The problem is that this hostility to submission often leaves us raring for selfish gain without considering how our actions affect others. More importantly, it hardens our hearts to the will of God.

This article will continue in the next post.

An Essential Sign

By Rev. Ken Childress

1 Corinthians 15:17, “If Christ has not been raised, your faith is futile; you are still in your sins.”

The Resurrection validates everything we believe in. Without it, the Bible is bold enough to say, our faith is worthless. Those who think Christianity is worthwhile for life in this world alone are disagreeing with Paul; he thought we were pitiful creatures indeed if our faith is only a this-world faith (See verse 19).

No, God gave us the Resurrection – Jesus’ and ours – for a reason. It’s a PROMISE, a PLEDGE, a VALIDATION that our life on this fallen planet is but a tiny fraction of the life we were meant to live. While the rest of the world goes about living for the here and now, we live for eternity. While they make investments hoping for good returns in a matter of years or decades, we make investments hoping for good returns in a matter of timeless “ages.” While they interpret their trials as things that will make or break the quality of their lives, we interpret out trials as events that are shaping us to understand God and inherit His riches. The Resurrection makes all the difference in the world. And beyond.

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This, in fact, was the point of creation from day one. Genesis is the account of God’s creation, but the cross of Christ and the empty tomb are the account of the recreation. The early church was suddenly aware that they were living in the regenesis, the fulfillment of all God had promised, the Kingdom that does not pass away. And that knowledge guided everything they did.

We often think of the Resurrection as an Eastertime phenomenon – a past miracle that gives us faint hope for the future. It is SO MUCH MORE.

The Resurrection validates our faith in the redeeming work of our High Priest, who has taken away our sins. It allows us to live with a sense of risk and adventure, because it makes us part of a new order of creation that ultimately cannot fail. Our lives are grounded in Someone who regins in eternal VICTORY!

He is Risen…He is Risen Indeed. No Resurrection, no Christianity!

Total Victory!

Rev. Ken Childress

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Hate had nailed Jesus to the Cross. Religious men had become devilish in their opposition to the Son of God. Brutal men had carried out the execution of the Son of Man. As Jesus died, the sun covered its face in shame, and the earth trembled in embarrassment

A sound escaped from parched and swollen lips. Was it a moan of agony? Was it the rambling of a mind shoved over the threshold of unendurable pain? NO! The words formed the briefest of statements describing the most important single event in history: “IT IS FINISHED.”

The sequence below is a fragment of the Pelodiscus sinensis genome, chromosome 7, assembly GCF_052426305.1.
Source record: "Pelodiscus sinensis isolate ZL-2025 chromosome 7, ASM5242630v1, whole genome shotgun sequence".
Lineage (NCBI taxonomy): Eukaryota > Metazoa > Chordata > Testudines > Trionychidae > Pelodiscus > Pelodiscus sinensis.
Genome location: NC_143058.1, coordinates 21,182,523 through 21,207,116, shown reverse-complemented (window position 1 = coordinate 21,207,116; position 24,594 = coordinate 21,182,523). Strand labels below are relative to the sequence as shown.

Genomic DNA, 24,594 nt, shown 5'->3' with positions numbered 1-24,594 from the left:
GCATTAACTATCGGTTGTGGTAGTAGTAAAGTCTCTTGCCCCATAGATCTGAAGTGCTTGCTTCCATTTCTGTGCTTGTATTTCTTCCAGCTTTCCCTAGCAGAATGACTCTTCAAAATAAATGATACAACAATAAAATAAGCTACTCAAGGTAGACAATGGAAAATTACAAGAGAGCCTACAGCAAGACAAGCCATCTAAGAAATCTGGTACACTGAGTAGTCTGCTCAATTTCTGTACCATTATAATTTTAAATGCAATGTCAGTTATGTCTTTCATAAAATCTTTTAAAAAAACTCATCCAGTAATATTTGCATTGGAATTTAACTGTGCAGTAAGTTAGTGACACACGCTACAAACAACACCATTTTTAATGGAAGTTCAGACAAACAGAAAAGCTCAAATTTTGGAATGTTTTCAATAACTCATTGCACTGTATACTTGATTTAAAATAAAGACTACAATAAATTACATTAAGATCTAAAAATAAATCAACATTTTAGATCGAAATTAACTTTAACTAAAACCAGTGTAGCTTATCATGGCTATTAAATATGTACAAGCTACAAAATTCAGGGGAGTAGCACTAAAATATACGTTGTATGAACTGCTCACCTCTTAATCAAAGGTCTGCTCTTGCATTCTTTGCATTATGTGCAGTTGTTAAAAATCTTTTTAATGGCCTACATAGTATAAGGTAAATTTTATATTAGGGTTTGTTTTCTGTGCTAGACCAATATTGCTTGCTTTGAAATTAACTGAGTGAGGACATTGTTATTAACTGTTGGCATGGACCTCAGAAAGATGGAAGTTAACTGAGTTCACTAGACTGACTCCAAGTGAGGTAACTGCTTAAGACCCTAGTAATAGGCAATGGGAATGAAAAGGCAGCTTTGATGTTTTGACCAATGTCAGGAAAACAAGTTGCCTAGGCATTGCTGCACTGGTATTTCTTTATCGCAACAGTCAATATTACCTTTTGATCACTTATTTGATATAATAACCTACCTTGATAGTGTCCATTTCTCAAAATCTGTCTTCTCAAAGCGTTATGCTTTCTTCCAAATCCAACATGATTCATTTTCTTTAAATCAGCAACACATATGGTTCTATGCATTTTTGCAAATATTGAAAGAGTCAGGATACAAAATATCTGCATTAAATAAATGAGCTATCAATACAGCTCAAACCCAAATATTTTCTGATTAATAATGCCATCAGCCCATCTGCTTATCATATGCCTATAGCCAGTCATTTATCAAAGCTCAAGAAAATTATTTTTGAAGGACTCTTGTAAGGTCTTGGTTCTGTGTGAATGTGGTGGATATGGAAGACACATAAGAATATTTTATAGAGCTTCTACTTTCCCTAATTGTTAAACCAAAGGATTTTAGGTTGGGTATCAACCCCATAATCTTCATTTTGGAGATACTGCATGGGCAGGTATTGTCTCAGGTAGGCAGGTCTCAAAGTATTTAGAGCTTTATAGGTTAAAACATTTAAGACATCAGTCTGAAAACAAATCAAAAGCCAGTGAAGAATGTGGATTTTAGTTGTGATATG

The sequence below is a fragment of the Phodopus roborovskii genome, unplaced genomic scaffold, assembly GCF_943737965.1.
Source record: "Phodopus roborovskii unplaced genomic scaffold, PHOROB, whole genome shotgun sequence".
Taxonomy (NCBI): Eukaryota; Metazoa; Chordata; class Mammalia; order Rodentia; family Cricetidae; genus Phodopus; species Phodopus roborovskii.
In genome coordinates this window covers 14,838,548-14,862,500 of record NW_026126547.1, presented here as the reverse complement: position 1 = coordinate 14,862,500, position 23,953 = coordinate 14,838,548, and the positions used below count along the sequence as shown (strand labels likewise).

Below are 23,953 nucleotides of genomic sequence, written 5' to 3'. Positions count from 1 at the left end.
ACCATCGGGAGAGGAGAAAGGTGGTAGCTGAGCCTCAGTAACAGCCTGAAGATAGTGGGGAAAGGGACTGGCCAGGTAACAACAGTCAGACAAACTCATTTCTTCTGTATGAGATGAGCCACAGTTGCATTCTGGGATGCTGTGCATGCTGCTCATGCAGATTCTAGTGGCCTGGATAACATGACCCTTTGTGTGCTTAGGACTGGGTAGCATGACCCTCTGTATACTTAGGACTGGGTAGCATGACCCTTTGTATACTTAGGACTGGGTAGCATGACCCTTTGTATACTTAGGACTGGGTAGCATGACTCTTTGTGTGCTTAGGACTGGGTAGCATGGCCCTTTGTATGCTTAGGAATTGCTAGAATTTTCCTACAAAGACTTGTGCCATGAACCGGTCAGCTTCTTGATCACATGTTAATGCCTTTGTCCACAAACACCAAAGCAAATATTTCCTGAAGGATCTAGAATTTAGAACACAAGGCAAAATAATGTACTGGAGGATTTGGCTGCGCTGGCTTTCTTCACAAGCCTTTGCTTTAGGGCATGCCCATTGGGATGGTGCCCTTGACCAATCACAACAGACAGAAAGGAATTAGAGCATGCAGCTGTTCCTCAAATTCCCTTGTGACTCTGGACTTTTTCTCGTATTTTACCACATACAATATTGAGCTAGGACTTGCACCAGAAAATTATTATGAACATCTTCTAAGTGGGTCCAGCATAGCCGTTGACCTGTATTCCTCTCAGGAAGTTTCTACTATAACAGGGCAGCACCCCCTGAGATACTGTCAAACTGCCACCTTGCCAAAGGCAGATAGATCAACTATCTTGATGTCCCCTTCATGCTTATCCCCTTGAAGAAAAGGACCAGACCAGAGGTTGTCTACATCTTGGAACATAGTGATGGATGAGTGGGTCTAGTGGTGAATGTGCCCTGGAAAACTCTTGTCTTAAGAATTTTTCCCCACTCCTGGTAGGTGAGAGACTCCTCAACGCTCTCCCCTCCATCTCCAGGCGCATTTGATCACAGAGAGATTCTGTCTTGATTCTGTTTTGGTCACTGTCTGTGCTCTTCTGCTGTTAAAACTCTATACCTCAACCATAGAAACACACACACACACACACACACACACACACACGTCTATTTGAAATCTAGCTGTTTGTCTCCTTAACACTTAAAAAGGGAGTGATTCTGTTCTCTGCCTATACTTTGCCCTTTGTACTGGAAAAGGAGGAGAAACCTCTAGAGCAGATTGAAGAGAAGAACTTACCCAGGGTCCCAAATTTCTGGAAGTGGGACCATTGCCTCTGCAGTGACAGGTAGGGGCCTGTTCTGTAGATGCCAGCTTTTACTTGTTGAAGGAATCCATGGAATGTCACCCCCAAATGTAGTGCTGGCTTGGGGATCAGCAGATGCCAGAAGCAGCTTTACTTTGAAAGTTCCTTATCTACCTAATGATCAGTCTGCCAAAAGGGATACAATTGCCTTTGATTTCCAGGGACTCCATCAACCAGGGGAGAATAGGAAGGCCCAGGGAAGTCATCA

To the hate-twisted minds of the religious bigots who schemed this murder, the words came as a welcome relief. The troublesome yet awesome Prophet who claimed to be the Messiah was quieted. This magnetic Teacher who taught with unique power was silenced. The miracle-working Carpenter was no longer a threat to them.

To the brutal soldiers, the death of Christ offered some excitement and diversion from the normal day of putting the sword to women and children.

To the curious mob, the crucifixion of Christ provided a lively topic of gossip in the bars and taverns on the day.

To the shocked disciples, the sudden end of their leader brought dismay and discouragement. It had been such a beautiful dream. Their years with Jesus had built expectations of dramatic social and spiritual change. Now they would attempt to rebuilt their lives, knowing they would always muse on what might have been.

To Jesus, the words, “IT IS FINISHED: meant that love had bridged the gap between a holy God and sinful man. The three words were uttered as a soul-satisfying proclamation that salvation’s door was opened.

To the world, the words “IT IS FINISHED” represent a Maga Carta, a Declaration of Independence, and an Emamcipation Proclamation all rolled into one – and more. Here is man’s redemptive Bill of Rights!. 

It is finished church, never ending redemption. It is finished! Hallelujah!

Truly Free

By Raphael Rosado

What does it mean to be free? Nowadays it seems that popular consensus has moved towards defining freedom as the capacity for people to make choices without outside interference. The content of the choice doesn’t matter as long as it’s “your choice.”

This definition seems deficient. Think about a certain addict for example. Every day he wakes up and “chooses” to go out looking for the substance that’s killing him. Regardless of all the information readily available on the harmful effects of drugs, every day millions of people decide – in the exercise of their “freedom” – to continue to use them. Is an addict really free? Worse yet, when somebody advises them to stop, many addicts say: “It’s my life, and I am free to do with it what I please.”

Or think about an adolescent starting to discover the world. She wants to exercise her freedom by going to a party with adult entertainment. When her parents advise against going to a place like that, we can almost hear the daughter’s answer: “I am free. You can’t tell me what to do.”

romper-cadenas-2.jpgIf freedom could be reduced to “choosing for the sake of choosing,” we would be forced to celebrate every mistake in its name. There must be a better definition.

In John 8:32 Jesus tells us, “…You will know the truth, and the truth shall set you free.” Freedom is not about making any decision, is about making the right decision. Anybody can make a choice. But to be truly free, one must choose well. Good decisions can only be made when they are based on the truth: Jesus is the truth.

Later in the passage, Jesus compares sin to slavery (John 8:38). He wasn’t saying anything new; a majority of the great philosophers before him had already observed that a person that gives in to his desires and passions becomes a slave to them, a conclusion we seem to have forgotten. Still, every solution ever devised to that problem had failed.

Jesus gives the only possible solution: “So if the Son sets you free, you will be free indeed” (John 8:36). Jesus, in whom complete knowledge resides, knows what’s best for us. Only Jesus can help us get past “choosing for the sake of choosing” in order to move us towards choosing well.

In this Lenten season let’s reflect on what freedom in Christ really means. “You, my brothers and sisters, were called to be free. But do not use your freedom to indulge the flesh; rather, serve one another humbly in love” (Galatians 5:13).